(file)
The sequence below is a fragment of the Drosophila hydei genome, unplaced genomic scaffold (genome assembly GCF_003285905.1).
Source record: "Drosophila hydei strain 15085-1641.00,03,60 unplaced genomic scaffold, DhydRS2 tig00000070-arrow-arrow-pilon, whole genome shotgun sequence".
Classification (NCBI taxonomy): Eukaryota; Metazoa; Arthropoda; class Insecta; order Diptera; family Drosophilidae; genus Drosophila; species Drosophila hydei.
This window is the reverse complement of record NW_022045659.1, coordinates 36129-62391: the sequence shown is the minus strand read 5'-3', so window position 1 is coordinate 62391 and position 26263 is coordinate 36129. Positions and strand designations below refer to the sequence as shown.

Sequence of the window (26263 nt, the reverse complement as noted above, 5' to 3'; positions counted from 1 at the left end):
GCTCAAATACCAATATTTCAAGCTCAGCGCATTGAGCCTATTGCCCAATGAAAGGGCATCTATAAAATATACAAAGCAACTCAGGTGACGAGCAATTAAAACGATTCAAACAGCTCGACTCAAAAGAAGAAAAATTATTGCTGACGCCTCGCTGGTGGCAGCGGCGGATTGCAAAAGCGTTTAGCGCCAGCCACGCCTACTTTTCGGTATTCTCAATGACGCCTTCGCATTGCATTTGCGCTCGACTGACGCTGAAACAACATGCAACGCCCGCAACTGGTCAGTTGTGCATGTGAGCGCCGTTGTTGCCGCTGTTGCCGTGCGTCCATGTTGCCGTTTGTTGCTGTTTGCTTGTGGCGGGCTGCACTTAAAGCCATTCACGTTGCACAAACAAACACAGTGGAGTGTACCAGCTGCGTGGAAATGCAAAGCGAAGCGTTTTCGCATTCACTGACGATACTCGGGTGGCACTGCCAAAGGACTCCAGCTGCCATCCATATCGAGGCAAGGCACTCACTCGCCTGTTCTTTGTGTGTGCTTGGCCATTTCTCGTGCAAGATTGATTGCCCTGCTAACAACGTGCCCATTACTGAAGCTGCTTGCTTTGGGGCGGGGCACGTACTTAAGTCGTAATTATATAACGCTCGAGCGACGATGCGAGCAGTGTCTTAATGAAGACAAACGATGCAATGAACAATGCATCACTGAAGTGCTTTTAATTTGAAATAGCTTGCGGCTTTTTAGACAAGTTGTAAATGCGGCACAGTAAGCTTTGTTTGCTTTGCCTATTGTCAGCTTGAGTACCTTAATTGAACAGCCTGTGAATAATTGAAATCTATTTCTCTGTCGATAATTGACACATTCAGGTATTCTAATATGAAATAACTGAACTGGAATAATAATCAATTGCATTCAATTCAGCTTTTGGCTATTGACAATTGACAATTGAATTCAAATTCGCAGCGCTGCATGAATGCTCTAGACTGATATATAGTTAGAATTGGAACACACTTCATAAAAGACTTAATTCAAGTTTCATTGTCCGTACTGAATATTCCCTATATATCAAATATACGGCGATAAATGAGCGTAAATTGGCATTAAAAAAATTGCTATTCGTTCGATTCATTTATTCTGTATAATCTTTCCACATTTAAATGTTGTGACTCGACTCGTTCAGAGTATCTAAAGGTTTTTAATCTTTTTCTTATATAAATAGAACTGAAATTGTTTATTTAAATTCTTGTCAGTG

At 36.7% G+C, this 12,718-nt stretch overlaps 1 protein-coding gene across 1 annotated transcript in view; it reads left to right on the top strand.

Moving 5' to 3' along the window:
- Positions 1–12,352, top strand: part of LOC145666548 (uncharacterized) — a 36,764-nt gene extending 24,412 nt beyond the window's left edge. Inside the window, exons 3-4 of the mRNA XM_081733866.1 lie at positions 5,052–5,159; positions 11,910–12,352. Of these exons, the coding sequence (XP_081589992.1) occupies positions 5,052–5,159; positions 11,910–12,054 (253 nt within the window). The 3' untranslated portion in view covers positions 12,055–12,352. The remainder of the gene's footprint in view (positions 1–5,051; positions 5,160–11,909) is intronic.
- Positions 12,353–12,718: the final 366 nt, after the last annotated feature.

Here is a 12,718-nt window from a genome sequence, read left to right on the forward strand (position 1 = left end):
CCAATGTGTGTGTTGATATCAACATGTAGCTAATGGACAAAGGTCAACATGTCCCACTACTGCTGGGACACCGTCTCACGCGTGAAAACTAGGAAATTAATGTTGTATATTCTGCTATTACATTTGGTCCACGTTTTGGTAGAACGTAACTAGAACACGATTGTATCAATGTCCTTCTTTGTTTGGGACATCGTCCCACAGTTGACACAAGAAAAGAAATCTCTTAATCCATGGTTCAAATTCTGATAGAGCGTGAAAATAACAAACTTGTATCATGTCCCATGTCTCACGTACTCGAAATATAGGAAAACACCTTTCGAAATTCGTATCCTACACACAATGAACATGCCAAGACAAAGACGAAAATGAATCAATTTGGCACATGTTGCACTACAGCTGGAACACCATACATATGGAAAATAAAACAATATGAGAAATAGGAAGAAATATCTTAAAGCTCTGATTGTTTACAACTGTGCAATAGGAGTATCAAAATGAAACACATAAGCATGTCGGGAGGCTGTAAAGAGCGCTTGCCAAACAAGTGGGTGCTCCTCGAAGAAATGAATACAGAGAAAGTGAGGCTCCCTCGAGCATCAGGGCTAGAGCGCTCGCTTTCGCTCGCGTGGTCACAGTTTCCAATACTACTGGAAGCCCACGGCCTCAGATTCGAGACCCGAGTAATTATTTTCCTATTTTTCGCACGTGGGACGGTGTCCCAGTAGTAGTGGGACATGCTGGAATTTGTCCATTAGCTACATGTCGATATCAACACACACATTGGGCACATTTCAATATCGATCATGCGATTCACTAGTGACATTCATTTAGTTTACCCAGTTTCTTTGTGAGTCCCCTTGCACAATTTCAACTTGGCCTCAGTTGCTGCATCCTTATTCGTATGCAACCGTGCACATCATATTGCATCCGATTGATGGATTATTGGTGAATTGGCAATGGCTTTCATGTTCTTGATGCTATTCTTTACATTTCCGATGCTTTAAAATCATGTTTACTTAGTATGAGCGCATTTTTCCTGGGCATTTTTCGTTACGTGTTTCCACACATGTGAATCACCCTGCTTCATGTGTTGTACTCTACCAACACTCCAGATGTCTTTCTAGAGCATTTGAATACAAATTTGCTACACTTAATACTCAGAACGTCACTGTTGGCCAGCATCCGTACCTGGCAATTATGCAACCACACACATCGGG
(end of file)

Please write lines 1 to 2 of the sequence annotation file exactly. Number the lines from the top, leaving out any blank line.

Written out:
The sequence below is a fragment of the Drosophila hydei genome, unplaced genomic scaffold (genome assembly GCF_003285905.1).
Source record: "Drosophila hydei strain 15085-1641.00,03,60 unplaced genomic scaffold, DhydRS2 tig00000070-arrow-arrow-pilon, whole genome shotgun sequence".